UBC Theses and Dissertations
Replica chains and the portability of Jerusalem Volmensky, Catherine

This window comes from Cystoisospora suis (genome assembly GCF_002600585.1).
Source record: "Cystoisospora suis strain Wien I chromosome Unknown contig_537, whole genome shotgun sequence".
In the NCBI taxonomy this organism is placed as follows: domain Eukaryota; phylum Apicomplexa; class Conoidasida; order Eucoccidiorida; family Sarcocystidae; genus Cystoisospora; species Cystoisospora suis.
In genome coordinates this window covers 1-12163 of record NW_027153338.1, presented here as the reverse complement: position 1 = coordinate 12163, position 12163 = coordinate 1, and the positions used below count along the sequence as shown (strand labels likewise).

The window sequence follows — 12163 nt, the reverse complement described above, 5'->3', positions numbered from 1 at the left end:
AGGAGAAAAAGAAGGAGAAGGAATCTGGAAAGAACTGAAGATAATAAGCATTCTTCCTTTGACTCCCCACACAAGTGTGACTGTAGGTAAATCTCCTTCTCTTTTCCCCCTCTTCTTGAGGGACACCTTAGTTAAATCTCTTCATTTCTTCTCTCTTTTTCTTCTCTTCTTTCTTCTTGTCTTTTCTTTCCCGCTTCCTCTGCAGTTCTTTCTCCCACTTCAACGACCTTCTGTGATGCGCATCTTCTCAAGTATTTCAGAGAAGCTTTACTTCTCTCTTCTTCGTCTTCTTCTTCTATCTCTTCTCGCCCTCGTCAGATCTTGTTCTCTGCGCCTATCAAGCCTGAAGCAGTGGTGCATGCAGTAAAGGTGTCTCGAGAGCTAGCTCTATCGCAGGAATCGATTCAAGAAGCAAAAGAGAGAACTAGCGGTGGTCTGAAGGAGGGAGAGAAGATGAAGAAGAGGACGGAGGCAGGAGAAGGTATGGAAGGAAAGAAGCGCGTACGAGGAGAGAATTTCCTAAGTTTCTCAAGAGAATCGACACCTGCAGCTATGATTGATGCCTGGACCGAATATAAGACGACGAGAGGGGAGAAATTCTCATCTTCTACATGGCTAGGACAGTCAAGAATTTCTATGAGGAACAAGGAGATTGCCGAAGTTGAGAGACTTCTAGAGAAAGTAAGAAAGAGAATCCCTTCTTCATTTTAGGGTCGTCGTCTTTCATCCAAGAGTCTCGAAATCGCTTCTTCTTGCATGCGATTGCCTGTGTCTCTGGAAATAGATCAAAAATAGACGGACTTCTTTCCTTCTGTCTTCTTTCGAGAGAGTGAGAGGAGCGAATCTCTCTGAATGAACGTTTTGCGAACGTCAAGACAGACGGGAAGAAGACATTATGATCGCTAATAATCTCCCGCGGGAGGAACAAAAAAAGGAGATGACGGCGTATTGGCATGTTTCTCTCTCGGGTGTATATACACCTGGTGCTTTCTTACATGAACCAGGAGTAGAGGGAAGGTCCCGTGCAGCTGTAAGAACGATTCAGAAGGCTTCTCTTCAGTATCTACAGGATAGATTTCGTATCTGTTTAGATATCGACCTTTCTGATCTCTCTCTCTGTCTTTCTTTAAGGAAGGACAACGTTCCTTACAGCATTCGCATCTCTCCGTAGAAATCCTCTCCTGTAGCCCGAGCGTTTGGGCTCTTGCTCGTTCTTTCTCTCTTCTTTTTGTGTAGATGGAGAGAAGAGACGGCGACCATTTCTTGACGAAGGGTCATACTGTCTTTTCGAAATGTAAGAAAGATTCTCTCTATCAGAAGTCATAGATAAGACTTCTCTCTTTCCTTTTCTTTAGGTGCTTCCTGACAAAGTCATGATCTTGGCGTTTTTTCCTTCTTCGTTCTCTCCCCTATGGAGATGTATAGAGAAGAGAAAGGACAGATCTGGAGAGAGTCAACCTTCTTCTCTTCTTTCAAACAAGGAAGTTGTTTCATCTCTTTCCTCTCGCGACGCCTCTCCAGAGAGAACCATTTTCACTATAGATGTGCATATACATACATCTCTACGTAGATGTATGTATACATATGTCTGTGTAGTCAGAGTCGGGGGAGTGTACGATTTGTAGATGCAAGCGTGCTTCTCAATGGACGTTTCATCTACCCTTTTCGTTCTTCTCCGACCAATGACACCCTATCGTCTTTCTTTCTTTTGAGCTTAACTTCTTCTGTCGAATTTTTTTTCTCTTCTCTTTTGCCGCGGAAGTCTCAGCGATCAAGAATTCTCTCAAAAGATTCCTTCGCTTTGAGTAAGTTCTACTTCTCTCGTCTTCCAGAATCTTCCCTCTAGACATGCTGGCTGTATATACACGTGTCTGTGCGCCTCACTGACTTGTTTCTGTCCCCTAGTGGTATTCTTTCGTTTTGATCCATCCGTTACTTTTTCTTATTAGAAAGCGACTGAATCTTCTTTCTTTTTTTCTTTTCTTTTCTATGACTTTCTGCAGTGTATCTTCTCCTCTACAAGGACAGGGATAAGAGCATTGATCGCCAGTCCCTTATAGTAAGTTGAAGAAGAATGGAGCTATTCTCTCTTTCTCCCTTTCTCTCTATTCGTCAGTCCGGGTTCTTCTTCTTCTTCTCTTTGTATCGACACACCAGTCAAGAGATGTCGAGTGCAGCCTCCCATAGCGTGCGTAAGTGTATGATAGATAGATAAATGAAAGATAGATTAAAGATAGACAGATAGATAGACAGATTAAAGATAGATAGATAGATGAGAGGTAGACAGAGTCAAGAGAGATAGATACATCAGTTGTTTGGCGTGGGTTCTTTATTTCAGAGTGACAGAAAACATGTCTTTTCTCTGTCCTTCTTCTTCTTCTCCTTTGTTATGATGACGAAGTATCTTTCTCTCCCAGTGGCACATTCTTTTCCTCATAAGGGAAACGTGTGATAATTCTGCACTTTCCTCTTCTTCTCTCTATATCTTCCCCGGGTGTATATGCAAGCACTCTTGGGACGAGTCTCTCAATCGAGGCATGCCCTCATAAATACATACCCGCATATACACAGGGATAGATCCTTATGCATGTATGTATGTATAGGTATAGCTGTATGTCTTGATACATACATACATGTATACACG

Erhard Reuwich’s Map of the Holy Land —found in Bernhard von Breydenbach’s Peregrinatio in terram sanctam—allows for an investigation of the portable nature of Jerusalem. Published in Mainz in 1486, Breydenbach’s pilgrimage guidebook offered the early modern viewer access to an eyewitness account and images of the Holy Land. In Reuwich’s fold-out map, the city of Jerusalem occupies the central viewpoint. In this topographical view, Reuwich labeled the Dome of the Rock (688–692) as the Temple of Solomon. I argue that this reimagining of the structure was due to a desire for visual ownership of this space following Saladin’s conquest of the Latin Kingdom of Jerusalem in 1187. Incorporating ideas of transmediality, I suggest that the transformation of the architectural structure to the medium of print allowed the Dome of the Rock as the Temple of Solomon to act as an icon or container to activate sacred memory. I demonstrate that the portability of the guidebook and the medium of print allowed the sites of the Holy Land to cross cultural and geographic boundaries in the early modern period. Jerusalem also functioned as a relic or sacred site for Islam. A fourteenth century Ilkhanid Book of Ascension (Mi‘rajnama) allows for an investigation of the portability of Jerusalem within an Islamic context. This Ilkhanid manuscript painting, found in a Safavid album of calligraphies and paintings, shows the archangel Gabriel transporting the city of Jerusalem to the prophet Muhammad. This image is interpreted within the context of the Prophet’s night journey to Jerusalem. To demonstrate the Prophet’s autoptic authority, the archangel Gabriel brought Jerusalem in its entirety to Mecca. Focusing on Jerusalem as a site of cross-cultural encounters, Reuwich’s the Map of the Holy Land and the manuscript painting from the Book of Ascension (Mi‘rajnama) allows for an examination of Jerusalem as a liminal space.
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